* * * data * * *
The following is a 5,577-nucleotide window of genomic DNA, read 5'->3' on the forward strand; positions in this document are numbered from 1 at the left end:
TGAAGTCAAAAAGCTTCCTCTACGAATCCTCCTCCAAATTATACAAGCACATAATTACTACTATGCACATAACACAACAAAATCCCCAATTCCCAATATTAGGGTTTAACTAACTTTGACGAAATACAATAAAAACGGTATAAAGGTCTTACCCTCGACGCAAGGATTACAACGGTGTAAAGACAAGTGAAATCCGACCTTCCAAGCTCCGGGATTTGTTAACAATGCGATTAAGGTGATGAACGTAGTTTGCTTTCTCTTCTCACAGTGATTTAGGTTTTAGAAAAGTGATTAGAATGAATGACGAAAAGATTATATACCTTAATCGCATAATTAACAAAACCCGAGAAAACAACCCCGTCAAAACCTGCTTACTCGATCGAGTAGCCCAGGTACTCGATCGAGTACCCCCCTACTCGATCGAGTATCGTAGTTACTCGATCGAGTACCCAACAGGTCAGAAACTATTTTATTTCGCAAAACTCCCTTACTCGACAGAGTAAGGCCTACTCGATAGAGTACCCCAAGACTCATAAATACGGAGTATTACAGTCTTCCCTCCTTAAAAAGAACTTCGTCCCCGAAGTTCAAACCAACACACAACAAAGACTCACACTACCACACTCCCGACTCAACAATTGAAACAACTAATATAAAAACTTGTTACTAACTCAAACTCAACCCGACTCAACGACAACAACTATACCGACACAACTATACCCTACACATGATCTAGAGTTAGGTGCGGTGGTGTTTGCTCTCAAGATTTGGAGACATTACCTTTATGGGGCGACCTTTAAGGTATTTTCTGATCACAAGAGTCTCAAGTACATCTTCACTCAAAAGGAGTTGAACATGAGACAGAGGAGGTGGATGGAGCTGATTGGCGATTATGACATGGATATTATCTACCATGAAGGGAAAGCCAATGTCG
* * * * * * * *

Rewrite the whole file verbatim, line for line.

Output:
The following is a 5,577-nucleotide window of genomic DNA, read 5'->3' on the forward strand; positions in this document are numbered from 1 at the left end:
TGAAGTCAAAAAGCTTCCTCTACGAATCCTCCTCCAAATTATACAAGCACATAATTACTACTATGCACATAACACAACAAAATCCCCAATTCCCAATATTAGGGTTTAACTAACTTTGACGAAATACAATAAAAACGGTATAAAGGTCTTACCCTCGACGCAAGGATTACAACGGTGTAAAGACAAGTGAAATCCGACCTTCCAAGCTCCGGGATTTGTTAACAATGCGATTAAGGTGATGAACGTAGTTTGCTTTCTCTTCTCACAGTGATTTAGGTTTTAGAAAAGTGATTAGAATGAATGACGAAAAGATTATATACCTTAATCGCATAATTAACAAAACCCGAGAAAACAACCCCGTCAAAACCTGCTTACTCGATCGAGTAGCCCAGGTACTCGATCGAGTACCCCCCTACTCGATCGAGTATCGTAGTTACTCGATCGAGTACCCAACAGGTCAGAAACTATTTTATTTCGCAAAACTCCCTTACTCGACAGAGTAAGGCCTACTCGATAGAGTACCCCAAGACTCATAAATACGGAGTATTACAGTCTTCCCTCCTTAAAAAGAACTTCGTCCCCGAAGTTCAAACCAACACACAACAAAGACTCACACTACCACACTCCCGACTCAACAATTGAAACAACTAATATAAAAACTTGTTACTAACTCAAACTCAACCCGACTCAACGACAACAACTATACCGACACAACTATACCCTACACATGATCTAGAGTTAGGTGCGGTGGTGTTTGCTCTCAAGATTTGGAGACATTACCTTTATGGGGCGACCTTTAAGGTATTTTCTGATCACAAGAGTCTCAAGTACATCTTCACTCAAAAGGAGTTGAACATGAGACAGAGGAGGTGGATGGAGCTGATTGGCGATTATGACATGGATATTATCTACCATGAAGGGAAAGCCAATGTCG